Thursday, August 12, 2010

The Midriff Islands (July 15-23, 2010)

As the sun rose we sailed out of Puerto Don Juan on the slightest of breeze to cross the Canal de Ballenas toward Isla Angel de la Guarda (AdlG). Winds were light, then nonexistent, then light. Dolphins played in the calm waters, we made HAM radio contact with our friends on Mystic, and as we coasted along Chris spotted a whale- just resting, barely breaking the surface. We were sailing ever so slowly that it didn’t notice us until we were close enough to see its blowhole opening and closing! Finally this majestic giant sensed our presence and dove (or sounded as Chris argued the words mean the same thing); someday we’ll capture it on film… The question over sounding’s equivalence to diving inspired us to break out the whale and dolphin book that Shawn’s grandmother had given us and take turns reading aloud as we slowly progressed.

Tao closed in on the southern tip of Isla AdlG and the currents took over sweeping past the end of the island. As the slight winds were not enough to move us the correct direction, and our goal, Isla Estanque's (Pond Island), entrance must be specifically timed according to tides and currents, we decided to do some motoring. Rounding the tip of AdlG, we found that there is a ridge (that we guess connects AdlG to Isla Partida the next midriff island to the south) to cross with depths changing at an unsettling pace from very deep to a minimum of 65-ft; just one more factor helping to create the strange water movement and waves in the area. Another 6-nm and we reached Estanque, a tiny island off the SE tip of Isla AdlG. Approach is very specifically around the east and north sides of the island to enter the very narrow opening at its western side. This approach is required because there is a very shallow (i.e. waves breaking over them at low tide) line of rocks that run SW to connect the little island to the bigger AdlG. Considered a reef, the entrance is not to be approached during an ebb tide, as the currents can sweep you downstream and over the reef.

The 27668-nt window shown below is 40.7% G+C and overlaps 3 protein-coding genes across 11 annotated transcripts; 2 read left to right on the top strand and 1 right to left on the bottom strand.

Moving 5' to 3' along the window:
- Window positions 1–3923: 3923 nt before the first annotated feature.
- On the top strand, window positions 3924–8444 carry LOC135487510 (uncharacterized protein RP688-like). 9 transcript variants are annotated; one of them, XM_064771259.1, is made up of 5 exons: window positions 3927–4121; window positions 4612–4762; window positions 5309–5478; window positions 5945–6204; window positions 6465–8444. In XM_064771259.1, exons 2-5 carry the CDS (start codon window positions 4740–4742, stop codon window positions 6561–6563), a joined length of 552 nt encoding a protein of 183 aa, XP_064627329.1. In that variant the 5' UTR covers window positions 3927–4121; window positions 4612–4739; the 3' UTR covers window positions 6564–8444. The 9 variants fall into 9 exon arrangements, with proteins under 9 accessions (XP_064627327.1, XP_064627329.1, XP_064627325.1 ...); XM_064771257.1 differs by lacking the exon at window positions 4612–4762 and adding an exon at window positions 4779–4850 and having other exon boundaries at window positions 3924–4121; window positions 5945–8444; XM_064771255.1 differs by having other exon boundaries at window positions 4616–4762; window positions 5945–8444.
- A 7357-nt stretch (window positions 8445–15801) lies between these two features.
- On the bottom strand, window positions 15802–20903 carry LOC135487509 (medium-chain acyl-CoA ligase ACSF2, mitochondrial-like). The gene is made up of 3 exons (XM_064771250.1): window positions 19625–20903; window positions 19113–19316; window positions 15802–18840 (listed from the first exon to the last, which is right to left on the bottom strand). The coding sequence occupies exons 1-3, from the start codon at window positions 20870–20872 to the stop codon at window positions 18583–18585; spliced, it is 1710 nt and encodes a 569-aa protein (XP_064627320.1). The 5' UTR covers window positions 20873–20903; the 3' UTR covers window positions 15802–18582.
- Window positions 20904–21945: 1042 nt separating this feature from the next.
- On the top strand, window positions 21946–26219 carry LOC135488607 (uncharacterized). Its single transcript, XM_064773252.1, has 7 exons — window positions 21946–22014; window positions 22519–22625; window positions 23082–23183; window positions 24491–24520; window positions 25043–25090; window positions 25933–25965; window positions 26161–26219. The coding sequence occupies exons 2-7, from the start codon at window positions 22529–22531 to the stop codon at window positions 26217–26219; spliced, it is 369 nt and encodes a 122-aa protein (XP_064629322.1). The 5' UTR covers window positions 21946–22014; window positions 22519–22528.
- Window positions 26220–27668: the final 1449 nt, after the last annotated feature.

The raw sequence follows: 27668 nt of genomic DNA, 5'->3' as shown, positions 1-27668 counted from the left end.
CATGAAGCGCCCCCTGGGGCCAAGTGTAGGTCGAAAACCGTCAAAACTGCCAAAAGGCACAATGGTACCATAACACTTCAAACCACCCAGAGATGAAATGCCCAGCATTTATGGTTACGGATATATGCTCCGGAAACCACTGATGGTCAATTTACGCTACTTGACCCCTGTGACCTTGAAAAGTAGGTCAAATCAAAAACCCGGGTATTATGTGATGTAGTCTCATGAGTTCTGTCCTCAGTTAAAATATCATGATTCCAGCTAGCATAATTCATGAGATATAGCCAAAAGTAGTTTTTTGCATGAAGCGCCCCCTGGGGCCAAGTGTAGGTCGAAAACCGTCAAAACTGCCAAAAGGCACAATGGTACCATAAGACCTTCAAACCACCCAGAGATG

Motoring directly toward the reef we anxiously awaited the correct bearing at which point we could turn into the entrance. Chris at the helm, and Shawn on the bow we passed into the pond through a 20-ft wide opening flanked on both sides with rocks who's center was marked by a sand spit, we saw saw a minimum depth of 6-ft! Phew! Once inside this pond, really only big enough for one boat, Tao had all weather protection. Two magical days were spent here, checking low tide depths at its entrance as the water drained out of the pond, watching the ebb tide create crashing waves along the reef, hiking up through cactus forests, and spending dusk hiding from no-see-ums (only Shawn as they didn’t bother Chris).